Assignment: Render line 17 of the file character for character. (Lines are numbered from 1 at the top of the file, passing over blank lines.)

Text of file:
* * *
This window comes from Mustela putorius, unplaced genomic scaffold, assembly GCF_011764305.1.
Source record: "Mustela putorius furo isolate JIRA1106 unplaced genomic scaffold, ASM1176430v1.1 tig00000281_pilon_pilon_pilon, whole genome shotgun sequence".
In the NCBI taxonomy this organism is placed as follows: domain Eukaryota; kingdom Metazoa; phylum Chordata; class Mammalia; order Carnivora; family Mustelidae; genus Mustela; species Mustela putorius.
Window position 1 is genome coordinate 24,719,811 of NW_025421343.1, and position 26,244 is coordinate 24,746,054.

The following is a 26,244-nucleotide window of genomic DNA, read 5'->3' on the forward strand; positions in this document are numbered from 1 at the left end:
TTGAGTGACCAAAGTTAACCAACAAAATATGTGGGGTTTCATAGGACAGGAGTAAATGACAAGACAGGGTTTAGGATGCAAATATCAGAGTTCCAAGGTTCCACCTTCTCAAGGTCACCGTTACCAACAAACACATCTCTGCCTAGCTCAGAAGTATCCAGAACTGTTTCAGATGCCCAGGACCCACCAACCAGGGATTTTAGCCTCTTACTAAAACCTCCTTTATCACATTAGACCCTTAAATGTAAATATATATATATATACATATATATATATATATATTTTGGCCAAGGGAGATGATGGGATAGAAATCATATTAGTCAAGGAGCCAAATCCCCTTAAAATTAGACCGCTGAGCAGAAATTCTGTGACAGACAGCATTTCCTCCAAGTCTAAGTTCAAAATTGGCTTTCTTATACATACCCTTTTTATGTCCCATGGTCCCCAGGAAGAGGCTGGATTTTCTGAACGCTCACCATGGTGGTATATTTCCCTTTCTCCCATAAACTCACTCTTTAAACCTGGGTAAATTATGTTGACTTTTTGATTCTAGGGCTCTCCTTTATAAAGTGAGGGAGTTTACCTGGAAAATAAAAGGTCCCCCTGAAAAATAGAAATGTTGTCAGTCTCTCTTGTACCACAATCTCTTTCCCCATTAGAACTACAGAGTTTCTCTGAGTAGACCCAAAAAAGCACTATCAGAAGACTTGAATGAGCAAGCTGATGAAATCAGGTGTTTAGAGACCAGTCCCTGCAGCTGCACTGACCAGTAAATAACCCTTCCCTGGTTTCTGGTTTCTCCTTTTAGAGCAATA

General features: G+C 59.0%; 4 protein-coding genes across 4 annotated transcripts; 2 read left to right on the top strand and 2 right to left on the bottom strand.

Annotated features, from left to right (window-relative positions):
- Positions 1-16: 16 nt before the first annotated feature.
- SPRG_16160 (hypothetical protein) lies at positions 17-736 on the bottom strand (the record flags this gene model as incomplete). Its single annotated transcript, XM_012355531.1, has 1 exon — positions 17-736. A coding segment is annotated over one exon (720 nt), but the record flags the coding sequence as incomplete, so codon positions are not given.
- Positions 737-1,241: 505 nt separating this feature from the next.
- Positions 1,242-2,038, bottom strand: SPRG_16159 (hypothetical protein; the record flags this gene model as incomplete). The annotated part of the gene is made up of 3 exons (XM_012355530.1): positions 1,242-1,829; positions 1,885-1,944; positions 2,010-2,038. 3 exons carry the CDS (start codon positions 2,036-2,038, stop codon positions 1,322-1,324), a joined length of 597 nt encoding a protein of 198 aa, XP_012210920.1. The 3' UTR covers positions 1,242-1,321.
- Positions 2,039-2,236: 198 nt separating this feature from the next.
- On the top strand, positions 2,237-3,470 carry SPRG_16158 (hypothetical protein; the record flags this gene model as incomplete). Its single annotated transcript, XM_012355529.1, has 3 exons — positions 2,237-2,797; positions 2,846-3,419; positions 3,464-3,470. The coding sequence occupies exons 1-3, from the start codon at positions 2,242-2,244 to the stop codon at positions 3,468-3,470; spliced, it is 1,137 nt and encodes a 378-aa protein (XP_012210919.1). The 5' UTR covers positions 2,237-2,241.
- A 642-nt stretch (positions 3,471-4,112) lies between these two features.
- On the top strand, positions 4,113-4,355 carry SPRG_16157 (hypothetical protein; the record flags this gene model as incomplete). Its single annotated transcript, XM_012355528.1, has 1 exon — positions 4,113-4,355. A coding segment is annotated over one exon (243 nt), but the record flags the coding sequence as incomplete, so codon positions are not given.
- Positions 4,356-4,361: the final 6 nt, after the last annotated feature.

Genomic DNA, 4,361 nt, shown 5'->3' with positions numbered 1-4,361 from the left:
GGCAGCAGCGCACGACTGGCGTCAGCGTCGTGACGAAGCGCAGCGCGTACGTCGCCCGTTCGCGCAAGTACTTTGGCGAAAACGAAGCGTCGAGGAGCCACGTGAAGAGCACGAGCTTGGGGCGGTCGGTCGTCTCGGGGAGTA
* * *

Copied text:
- Positions 4,356-4,361: the final 6 nt, after the last annotated feature.